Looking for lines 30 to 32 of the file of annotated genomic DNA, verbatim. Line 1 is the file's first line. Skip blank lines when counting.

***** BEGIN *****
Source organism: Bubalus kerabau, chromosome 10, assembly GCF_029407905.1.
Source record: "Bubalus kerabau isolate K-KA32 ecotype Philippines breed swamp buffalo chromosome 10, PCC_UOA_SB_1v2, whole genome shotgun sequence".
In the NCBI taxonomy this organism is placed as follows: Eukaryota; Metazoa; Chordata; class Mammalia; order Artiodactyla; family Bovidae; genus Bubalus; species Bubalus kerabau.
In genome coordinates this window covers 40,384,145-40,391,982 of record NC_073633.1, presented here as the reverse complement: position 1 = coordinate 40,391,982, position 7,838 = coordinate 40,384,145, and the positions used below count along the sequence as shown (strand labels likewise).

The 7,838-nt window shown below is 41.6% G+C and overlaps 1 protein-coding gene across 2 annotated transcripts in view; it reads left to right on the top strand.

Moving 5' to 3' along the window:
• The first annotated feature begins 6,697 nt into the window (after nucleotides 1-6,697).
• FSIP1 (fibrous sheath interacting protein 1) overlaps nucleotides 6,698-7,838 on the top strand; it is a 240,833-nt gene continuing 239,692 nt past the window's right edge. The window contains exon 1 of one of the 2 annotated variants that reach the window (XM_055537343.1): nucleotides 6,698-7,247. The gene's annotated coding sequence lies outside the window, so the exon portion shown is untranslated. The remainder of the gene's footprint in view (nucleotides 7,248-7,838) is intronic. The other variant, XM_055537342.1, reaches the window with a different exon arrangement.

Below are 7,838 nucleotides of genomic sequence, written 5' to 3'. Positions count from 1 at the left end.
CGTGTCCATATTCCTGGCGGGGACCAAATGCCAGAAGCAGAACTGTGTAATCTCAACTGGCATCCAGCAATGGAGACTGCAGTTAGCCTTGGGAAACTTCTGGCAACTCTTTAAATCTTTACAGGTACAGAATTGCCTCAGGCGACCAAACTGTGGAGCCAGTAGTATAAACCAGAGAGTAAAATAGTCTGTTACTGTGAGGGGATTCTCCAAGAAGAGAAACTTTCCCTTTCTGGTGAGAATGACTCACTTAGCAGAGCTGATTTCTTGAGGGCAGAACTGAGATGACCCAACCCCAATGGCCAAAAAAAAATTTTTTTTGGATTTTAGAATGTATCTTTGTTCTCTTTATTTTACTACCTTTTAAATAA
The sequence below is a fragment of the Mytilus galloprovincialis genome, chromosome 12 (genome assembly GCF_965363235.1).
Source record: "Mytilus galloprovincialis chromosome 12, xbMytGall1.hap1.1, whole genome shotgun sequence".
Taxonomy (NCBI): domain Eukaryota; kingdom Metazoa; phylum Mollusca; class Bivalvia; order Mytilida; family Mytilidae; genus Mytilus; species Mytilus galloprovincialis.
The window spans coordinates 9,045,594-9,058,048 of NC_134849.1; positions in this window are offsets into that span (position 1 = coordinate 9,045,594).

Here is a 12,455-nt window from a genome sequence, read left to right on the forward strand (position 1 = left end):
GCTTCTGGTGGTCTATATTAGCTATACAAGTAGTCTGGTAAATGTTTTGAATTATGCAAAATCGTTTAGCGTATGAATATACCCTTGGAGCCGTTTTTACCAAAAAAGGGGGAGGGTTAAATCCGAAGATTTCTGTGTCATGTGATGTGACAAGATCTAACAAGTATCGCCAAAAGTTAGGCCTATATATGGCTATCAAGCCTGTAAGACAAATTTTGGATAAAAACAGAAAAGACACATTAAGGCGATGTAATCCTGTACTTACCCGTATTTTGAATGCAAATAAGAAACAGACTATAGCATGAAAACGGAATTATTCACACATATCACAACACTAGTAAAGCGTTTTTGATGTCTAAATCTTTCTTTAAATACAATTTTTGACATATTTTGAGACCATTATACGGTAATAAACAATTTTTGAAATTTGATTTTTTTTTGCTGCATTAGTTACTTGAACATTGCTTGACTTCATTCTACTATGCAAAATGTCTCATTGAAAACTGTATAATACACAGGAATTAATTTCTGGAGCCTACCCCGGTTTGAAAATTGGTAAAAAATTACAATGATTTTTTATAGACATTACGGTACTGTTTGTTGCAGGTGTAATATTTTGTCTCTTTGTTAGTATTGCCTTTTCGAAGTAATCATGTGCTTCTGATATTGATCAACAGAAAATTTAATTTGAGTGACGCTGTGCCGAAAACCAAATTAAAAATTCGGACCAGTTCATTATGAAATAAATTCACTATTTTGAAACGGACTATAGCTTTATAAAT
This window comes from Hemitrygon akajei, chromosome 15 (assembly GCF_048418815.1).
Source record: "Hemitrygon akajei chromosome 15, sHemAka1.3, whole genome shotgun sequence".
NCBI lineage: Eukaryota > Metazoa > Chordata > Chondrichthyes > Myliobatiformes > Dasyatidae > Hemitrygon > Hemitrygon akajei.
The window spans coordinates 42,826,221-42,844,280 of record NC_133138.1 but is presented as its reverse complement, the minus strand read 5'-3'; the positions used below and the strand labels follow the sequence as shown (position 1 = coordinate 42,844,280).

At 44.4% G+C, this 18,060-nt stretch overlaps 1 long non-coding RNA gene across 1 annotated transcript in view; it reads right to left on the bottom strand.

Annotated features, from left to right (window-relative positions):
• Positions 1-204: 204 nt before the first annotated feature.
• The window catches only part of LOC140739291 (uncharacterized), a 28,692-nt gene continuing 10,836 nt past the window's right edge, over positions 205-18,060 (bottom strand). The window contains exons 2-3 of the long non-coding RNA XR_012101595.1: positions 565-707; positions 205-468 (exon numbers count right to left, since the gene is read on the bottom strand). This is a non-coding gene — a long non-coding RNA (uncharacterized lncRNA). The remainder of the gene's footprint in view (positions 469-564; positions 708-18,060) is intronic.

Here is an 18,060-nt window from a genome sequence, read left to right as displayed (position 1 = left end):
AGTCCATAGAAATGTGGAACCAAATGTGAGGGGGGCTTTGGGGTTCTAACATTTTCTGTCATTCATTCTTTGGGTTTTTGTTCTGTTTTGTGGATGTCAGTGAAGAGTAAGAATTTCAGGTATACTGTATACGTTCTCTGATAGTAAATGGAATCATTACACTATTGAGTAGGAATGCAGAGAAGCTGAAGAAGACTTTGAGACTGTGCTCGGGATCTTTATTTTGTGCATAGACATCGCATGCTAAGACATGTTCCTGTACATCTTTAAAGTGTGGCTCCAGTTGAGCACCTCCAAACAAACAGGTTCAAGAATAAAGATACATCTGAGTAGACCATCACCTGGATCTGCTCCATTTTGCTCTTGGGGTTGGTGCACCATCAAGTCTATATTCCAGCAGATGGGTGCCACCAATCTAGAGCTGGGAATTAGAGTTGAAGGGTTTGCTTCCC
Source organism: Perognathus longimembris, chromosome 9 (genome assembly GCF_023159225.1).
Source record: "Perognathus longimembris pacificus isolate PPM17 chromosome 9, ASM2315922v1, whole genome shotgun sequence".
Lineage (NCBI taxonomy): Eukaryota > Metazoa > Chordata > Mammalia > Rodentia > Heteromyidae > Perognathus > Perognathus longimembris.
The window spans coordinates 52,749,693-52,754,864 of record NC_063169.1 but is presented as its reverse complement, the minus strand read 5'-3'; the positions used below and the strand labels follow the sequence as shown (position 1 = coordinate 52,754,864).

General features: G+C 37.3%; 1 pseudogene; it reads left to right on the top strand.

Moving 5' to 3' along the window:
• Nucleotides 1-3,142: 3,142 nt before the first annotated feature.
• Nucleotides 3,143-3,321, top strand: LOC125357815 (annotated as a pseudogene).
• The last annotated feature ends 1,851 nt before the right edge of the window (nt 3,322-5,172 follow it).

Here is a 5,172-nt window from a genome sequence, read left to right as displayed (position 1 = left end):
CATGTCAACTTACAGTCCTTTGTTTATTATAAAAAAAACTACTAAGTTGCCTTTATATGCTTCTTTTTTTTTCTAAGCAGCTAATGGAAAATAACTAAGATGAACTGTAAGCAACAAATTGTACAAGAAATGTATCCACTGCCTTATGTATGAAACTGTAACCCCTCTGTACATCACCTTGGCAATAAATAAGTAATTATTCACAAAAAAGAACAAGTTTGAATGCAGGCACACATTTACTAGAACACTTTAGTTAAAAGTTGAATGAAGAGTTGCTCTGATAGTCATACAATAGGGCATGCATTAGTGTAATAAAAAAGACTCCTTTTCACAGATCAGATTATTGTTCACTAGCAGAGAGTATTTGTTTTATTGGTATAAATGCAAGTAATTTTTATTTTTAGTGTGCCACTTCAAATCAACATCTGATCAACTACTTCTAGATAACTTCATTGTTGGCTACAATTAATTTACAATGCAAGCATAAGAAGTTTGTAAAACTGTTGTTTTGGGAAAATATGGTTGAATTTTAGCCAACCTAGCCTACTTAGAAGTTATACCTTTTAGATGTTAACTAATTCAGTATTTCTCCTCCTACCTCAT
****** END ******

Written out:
The window spans coordinates 52,749,693-52,754,864 of record NC_063169.1 but is presented as its reverse complement, the minus strand read 5'-3'; the positions used below and the strand labels follow the sequence as shown (position 1 = coordinate 52,754,864).

General features: G+C 37.3%; 1 pseudogene; it reads left to right on the top strand.

Moving 5' to 3' along the window: